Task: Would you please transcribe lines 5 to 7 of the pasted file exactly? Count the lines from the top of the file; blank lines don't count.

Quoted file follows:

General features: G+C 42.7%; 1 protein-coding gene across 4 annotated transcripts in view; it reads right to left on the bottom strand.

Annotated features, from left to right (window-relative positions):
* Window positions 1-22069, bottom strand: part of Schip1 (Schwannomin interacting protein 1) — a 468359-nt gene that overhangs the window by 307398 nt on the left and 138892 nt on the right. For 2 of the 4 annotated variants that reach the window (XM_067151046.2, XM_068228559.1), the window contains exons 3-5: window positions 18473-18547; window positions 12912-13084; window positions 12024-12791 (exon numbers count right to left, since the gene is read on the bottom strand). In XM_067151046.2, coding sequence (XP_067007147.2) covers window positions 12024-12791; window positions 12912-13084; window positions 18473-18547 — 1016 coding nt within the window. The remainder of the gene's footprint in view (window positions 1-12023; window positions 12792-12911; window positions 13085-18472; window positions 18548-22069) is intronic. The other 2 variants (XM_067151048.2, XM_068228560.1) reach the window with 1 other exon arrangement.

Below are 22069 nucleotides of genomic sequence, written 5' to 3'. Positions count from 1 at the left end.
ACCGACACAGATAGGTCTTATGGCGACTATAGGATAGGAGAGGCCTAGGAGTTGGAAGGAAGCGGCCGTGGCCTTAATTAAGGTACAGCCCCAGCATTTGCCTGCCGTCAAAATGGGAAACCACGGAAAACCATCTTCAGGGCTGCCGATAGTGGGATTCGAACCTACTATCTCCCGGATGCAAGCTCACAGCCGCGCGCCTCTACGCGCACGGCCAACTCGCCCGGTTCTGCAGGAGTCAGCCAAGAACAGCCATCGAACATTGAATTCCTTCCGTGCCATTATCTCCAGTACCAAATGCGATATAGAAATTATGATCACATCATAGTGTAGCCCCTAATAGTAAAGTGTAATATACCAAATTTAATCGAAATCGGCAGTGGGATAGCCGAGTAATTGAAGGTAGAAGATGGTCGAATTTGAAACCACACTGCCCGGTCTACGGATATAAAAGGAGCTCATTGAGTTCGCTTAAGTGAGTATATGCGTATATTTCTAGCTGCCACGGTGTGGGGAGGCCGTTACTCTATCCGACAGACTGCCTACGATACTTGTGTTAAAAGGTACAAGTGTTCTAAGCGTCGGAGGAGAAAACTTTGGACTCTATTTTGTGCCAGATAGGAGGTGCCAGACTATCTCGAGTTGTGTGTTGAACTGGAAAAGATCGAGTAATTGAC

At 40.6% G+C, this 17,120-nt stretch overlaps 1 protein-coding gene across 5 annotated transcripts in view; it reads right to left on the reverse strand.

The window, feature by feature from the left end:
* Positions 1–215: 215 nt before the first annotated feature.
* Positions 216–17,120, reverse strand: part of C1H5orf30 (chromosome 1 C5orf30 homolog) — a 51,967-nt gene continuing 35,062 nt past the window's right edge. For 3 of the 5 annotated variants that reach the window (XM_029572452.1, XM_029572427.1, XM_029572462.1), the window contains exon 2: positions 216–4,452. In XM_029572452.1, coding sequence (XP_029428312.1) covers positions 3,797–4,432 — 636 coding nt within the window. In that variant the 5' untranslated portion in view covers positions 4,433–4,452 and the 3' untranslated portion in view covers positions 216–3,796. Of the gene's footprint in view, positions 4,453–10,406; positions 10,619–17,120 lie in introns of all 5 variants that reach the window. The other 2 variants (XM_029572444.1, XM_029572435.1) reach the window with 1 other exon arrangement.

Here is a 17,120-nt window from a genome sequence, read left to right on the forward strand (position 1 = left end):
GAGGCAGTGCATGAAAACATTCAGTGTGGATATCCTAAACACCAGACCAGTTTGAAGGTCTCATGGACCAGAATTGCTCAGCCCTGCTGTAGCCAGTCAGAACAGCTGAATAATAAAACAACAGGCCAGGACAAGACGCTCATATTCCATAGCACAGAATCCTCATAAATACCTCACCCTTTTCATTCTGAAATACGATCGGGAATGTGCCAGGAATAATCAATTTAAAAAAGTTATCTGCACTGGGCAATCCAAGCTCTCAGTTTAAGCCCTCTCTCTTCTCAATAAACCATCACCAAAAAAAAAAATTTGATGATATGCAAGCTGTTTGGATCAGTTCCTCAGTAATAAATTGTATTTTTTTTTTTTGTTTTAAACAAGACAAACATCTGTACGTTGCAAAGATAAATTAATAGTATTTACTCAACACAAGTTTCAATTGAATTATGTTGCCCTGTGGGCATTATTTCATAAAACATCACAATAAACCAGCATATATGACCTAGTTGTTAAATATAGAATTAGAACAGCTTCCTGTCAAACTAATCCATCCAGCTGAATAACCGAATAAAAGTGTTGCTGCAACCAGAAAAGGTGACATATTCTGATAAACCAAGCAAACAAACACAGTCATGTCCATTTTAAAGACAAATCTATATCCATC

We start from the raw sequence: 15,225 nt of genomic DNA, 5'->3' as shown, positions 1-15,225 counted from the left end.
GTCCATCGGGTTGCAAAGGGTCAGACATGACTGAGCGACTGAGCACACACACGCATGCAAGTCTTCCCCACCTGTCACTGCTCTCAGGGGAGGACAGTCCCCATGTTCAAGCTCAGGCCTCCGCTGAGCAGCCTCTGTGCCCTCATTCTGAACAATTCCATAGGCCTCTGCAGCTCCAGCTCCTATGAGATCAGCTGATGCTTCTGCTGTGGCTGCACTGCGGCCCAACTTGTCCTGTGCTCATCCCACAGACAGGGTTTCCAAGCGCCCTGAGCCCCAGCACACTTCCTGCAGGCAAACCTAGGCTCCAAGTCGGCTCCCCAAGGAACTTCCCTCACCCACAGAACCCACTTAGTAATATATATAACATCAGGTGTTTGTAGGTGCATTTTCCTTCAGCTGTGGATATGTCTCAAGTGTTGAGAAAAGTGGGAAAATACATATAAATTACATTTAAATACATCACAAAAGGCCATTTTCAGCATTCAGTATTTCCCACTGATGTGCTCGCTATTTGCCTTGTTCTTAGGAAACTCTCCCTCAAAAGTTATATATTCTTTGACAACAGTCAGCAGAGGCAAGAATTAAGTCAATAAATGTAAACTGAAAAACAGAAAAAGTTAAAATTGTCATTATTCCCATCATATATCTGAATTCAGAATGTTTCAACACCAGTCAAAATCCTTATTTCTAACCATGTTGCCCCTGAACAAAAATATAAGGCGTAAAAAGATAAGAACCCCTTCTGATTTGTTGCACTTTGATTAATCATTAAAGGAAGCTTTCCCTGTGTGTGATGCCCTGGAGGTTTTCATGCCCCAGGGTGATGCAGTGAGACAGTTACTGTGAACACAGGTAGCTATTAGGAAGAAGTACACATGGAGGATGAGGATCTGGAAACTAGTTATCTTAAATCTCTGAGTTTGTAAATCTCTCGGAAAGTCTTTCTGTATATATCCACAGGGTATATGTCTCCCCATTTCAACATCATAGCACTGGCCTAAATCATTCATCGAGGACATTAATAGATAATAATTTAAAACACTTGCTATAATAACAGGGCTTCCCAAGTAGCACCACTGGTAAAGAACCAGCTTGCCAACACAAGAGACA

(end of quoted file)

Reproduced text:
ACCGACACAGATAGGTCTTATGGCGACTATAGGATAGGAGAGGCCTAGGAGTTGGAAGGAAGCGGCCGTGGCCTTAATTAAGGTACAGCCCCAGCATTTGCCTGCCGTCAAAATGGGAAACCACGGAAAACCATCTTCAGGGCTGCCGATAGTGGGATTCGAACCTACTATCTCCCGGATGCAAGCTCACAGCCGCGCGCCTCTACGCGCACGGCCAACTCGCCCGGTTCTGCAGGAGTCAGCCAAGAACAGCCATCGAACATTGAATTCCTTCCGTGCCATTATCTCCAGTACCAAATGCGATATAGAAATTATGATCACATCATAGTGTAGCCCCTAATAGTAAAGTGTAATATACCAAATTTAATCGAAATCGGCAGTGGGATAGCCGAGTAATTGAAGGTAGAAGATGGTCGAATTTGAAACCACACTGCCCGGTCTACGGATATAAAAGGAGCTCATTGAGTTCGCTTAAGTGAGTATATGCGTATATTTCTAGCTGCCACGGTGTGGGGAGGCCGTTACTCTATCCGACAGACTGCCTACGATACTTGTGTTAAAAGGTACAAGTGTTCTAAGCGTCGGAGGAGAAAACTTTGGACTCTATTTTGTGCCAGATAGGAGGTGCCAGACTATCTCGAGTTGTGTGTTGAACTGGAAAAGATCGAGTAATTGAC

At 40.6% G+C, this 17,120-nt stretch overlaps 1 protein-coding gene across 5 annotated transcripts in view; it reads right to left on the reverse strand.

The window, feature by feature from the left end: